The ABCs of Classifying Single-Family Rentals

Contributing Writer, B2R Finance | Real Estate Investment


By Kerry Curry, B2R Contributing Writer

Rental property investors often use real estate property classifications in their investment strategy.

In this blog post, we’ll talk about what it means if a single-family rental is considered a Class A, B or C property and what these classifications mean to investors in terms of risk and return.

First, let’s go over the basic definitions of real estate classifications:

Class A: These are properties in the best condition — either new or recently renovated with premium finishes. They tend to be located in the most desirable neighborhoods and draw the highest rents.

Class B: This class contains older properties in good, but not the best, neighborhoods. They are in good condition, but may not have the latest amenities and could require some maintenance or updating. Rent will be less than a Class A property, but typically “average” for the area.

Class C: This classification contains everything that doesn’t qualify for an A or B classification. Class C properties might be old and located in less desirable areas. These properties often have significant maintenance issues due to age or deferred maintenance. Renters typically are residents paying below average rent for the metro area. Turnover may be higher than that of other classes.

Just like grades in school, each broad classification mentioned above can be broken down further, so Class A includes properties that are A+, A or A- and so forth for the other classes.

Using Classifications as a Real Estate Strategy

 Investors often become an expert in one classification. Tolerance for risk weighs heavily in the decision of which class an investor chooses for their real estate investment portfolio.

“Most investors tend to lean toward one class,” said Ken Charnock, valuation manager for B2R Finance. “You don’t see too many investors investing in all three classes,” he said.

“Your Class A properties are going to be nicer and newer, but they are going to be less risky so the returns likely will be lower,” Charnock said.

“You’ll have the potential for higher returns with a Class C property, but there is more risk involved,” Charnock said. The opportunity for a higher return on these investments, however, is what entices investors to choose Class B or C investments over Class A, he said.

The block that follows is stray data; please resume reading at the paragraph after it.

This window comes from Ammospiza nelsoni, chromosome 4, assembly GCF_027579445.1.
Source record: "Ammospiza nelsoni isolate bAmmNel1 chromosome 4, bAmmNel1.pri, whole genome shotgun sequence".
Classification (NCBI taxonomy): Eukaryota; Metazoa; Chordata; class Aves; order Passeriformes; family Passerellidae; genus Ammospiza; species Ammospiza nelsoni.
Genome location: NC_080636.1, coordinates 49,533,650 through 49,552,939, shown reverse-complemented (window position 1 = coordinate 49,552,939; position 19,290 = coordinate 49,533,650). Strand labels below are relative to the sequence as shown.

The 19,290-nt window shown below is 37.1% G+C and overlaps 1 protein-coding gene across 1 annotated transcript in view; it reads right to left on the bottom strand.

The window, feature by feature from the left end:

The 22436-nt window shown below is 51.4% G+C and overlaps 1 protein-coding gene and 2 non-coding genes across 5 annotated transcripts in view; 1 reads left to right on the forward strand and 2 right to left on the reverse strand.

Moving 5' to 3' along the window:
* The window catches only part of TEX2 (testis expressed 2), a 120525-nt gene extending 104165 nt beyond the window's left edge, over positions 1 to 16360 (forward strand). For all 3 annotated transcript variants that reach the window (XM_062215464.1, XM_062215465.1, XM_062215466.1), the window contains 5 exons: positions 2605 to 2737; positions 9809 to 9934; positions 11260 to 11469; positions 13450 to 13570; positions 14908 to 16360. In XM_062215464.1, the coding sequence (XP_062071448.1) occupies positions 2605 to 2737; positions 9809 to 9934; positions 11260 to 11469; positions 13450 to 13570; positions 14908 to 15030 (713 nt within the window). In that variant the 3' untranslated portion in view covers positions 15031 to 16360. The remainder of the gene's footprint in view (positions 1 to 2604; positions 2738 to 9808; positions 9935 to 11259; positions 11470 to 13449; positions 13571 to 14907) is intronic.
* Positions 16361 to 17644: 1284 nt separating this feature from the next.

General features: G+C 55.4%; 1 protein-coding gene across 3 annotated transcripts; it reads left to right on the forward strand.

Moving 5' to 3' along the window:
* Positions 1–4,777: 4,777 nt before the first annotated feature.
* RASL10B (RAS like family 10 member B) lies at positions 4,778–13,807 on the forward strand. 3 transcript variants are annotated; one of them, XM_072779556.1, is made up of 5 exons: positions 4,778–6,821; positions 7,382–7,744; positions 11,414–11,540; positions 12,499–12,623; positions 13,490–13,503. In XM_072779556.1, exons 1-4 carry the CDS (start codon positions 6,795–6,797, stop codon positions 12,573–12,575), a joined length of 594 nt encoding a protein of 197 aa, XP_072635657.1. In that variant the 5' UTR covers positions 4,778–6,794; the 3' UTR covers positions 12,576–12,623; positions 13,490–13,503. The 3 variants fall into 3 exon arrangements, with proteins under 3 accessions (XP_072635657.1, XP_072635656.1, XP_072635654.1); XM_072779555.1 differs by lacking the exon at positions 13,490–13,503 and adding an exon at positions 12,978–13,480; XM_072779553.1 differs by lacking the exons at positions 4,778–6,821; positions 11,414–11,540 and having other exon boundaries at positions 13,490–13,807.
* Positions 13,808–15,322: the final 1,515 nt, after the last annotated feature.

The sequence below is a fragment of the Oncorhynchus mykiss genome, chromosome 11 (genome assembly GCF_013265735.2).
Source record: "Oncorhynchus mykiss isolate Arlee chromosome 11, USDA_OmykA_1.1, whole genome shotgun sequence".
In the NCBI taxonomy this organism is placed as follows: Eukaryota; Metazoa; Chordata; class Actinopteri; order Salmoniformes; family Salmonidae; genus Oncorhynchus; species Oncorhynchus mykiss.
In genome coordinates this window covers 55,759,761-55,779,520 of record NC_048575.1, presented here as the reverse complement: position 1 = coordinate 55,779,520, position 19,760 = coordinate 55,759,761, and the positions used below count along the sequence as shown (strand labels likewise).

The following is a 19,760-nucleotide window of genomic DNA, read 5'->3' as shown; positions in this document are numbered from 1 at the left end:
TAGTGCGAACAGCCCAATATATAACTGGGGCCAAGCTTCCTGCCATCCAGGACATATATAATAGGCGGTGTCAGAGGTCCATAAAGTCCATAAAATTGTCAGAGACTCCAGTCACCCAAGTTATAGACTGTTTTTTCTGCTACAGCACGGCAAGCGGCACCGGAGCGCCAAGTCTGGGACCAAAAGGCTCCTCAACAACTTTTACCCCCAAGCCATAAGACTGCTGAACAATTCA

Tenants in Class C properties may be less credit-worthy. An investor seeking Class C properties should be well-versed in property management and collecting rental payments.

Property Classification Caveats and Lending Restrictions

It should be noted that no formal standard exists for classifying a property. What one person describes as a Class A+ property, someone else might peg as an A-.

In addition, appraisers don’t use an A, B, or C classification. They use a special set of conditions from the Uniform Appraisal Dataset to rate the condition of a property on a scale of 1 to 6.

A property rated a C6 (the “C” stands for condition) is a property in which deficiencies and defects are so severe that they affect the safety, soundness and structural integrity of the property while a C1 is a brand-new, essentially pristine property.

B2R Finance will lend on properties that have an appraisal rating of C1 to C5 but will not lend on a property that receives a C6 rating. A property with a C5 will also require more underwriting for it to be considered by B2R. Most loans at B2R Finance are made on properties that receive a C4 or better rating, Charnock said.

Conclusions

While B2R Finance doesn’t assign an investment class of A, B, or C to properties financed, these commonly used real estate classifications are useful to investors in determining their investment strategy.

Are you interested in the safest and newest properties that will command high rent and have low risk, but might not have as much upside, or are you drawn to greater risks and the potential for greater rewards? Neither strategy is better than the other, it’s really all about your preference as an investor.

B2R Finance offers rental investors innovative lending products to help unlock equity from existing portfolios and provide the cash needed to build rental portfolios nationwide. For more information about how B2R can help you obtain rental property financing, just call 800-227-8107 or visit http://www.b2rfinance.com/apply-now and follow us on Twitter @B2RFinance.

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